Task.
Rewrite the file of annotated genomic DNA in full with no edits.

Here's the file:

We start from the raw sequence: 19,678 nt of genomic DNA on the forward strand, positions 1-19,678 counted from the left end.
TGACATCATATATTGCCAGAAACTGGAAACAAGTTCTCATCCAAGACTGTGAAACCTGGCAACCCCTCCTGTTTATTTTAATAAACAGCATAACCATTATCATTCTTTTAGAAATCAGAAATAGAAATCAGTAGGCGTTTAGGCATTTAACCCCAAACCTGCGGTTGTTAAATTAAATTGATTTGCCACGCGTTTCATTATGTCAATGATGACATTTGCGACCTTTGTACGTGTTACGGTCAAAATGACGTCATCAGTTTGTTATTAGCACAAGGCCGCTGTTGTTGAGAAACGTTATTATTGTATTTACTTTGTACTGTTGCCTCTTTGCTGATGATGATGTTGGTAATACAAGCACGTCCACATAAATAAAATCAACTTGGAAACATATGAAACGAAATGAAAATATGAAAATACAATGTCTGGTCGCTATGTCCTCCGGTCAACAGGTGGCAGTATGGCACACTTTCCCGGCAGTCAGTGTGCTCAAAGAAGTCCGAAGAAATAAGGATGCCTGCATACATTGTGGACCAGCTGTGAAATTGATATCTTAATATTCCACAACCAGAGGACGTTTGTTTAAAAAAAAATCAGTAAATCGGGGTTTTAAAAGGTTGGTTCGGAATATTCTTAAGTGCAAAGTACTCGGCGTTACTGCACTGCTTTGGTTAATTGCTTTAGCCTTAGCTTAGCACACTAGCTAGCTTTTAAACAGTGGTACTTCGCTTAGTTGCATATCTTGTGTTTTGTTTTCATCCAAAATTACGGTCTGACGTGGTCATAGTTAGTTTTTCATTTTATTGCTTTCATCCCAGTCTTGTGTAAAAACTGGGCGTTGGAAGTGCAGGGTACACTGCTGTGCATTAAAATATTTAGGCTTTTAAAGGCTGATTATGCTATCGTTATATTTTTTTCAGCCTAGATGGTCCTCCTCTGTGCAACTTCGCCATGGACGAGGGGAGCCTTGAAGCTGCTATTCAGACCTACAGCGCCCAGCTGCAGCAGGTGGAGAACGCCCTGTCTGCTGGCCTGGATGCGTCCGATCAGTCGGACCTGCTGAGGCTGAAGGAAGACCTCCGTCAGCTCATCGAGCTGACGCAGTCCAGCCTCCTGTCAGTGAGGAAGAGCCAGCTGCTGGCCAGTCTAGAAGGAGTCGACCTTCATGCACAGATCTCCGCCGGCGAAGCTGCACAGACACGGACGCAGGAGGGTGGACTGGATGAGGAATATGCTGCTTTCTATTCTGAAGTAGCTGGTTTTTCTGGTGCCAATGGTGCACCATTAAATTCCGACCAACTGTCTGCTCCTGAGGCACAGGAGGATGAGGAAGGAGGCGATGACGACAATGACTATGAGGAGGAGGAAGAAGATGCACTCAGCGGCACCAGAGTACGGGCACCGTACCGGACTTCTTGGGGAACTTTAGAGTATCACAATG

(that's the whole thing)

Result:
We start from the raw sequence: 19,678 nt of genomic DNA on the forward strand, positions 1-19,678 counted from the left end.
TGACATCATATATTGCCAGAAACTGGAAACAAGTTCTCATCCAAGACTGTGAAACCTGGCAACCCCTCCTGTTTATTTTAATAAACAGCATAACCATTATCATTCTTTTAGAAATCAGAAATAGAAATCAGTAGGCGTTTAGGCATTTAACCCCAAACCTGCGGTTGTTAAATTAAATTGATTTGCCACGCGTTTCATTATGTCAATGATGACATTTGCGACCTTTGTACGTGTTACGGTCAAAATGACGTCATCAGTTTGTTATTAGCACAAGGCCGCTGTTGTTGAGAAACGTTATTATTGTATTTACTTTGTACTGTTGCCTCTTTGCTGATGATGATGTTGGTAATACAAGCACGTCCACATAAATAAAATCAACTTGGAAACATATGAAACGAAATGAAAATATGAAAATACAATGTCTGGTCGCTATGTCCTCCGGTCAACAGGTGGCAGTATGGCACACTTTCCCGGCAGTCAGTGTGCTCAAAGAAGTCCGAAGAAATAAGGATGCCTGCATACATTGTGGACCAGCTGTGAAATTGATATCTTAATATTCCACAACCAGAGGACGTTTGTTTAAAAAAAAATCAGTAAATCGGGGTTTTAAAAGGTTGGTTCGGAATATTCTTAAGTGCAAAGTACTCGGCGTTACTGCACTGCTTTGGTTAATTGCTTTAGCCTTAGCTTAGCACACTAGCTAGCTTTTAAACAGTGGTACTTCGCTTAGTTGCATATCTTGTGTTTTGTTTTCATCCAAAATTACGGTCTGACGTGGTCATAGTTAGTTTTTCATTTTATTGCTTTCATCCCAGTCTTGTGTAAAAACTGGGCGTTGGAAGTGCAGGGTACACTGCTGTGCATTAAAATATTTAGGCTTTTAAAGGCTGATTATGCTATCGTTATATTTTTTTCAGCCTAGATGGTCCTCCTCTGTGCAACTTCGCCATGGACGAGGGGAGCCTTGAAGCTGCTATTCAGACCTACAGCGCCCAGCTGCAGCAGGTGGAGAACGCCCTGTCTGCTGGCCTGGATGCGTCCGATCAGTCGGACCTGCTGAGGCTGAAGGAAGACCTCCGTCAGCTCATCGAGCTGACGCAGTCCAGCCTCCTGTCAGTGAGGAAGAGCCAGCTGCTGGCCAGTCTAGAAGGAGTCGACCTTCATGCACAGATCTCCGCCGGCGAAGCTGCACAGACACGGACGCAGGAGGGTGGACTGGATGAGGAATATGCTGCTTTCTATTCTGAAGTAGCTGGTTTTTCTGGTGCCAATGGTGCACCATTAAATTCCGACCAACTGTCTGCTCCTGAGGCACAGGAGGATGAGGAAGGAGGCGATGACGACAATGACTATGAGGAGGAGGAAGAAGATGCACTCAGCGGCACCAGAGTACGGGCACCGTACCGGACTTCTTGGGGAACTTTAGAGTATCACAATG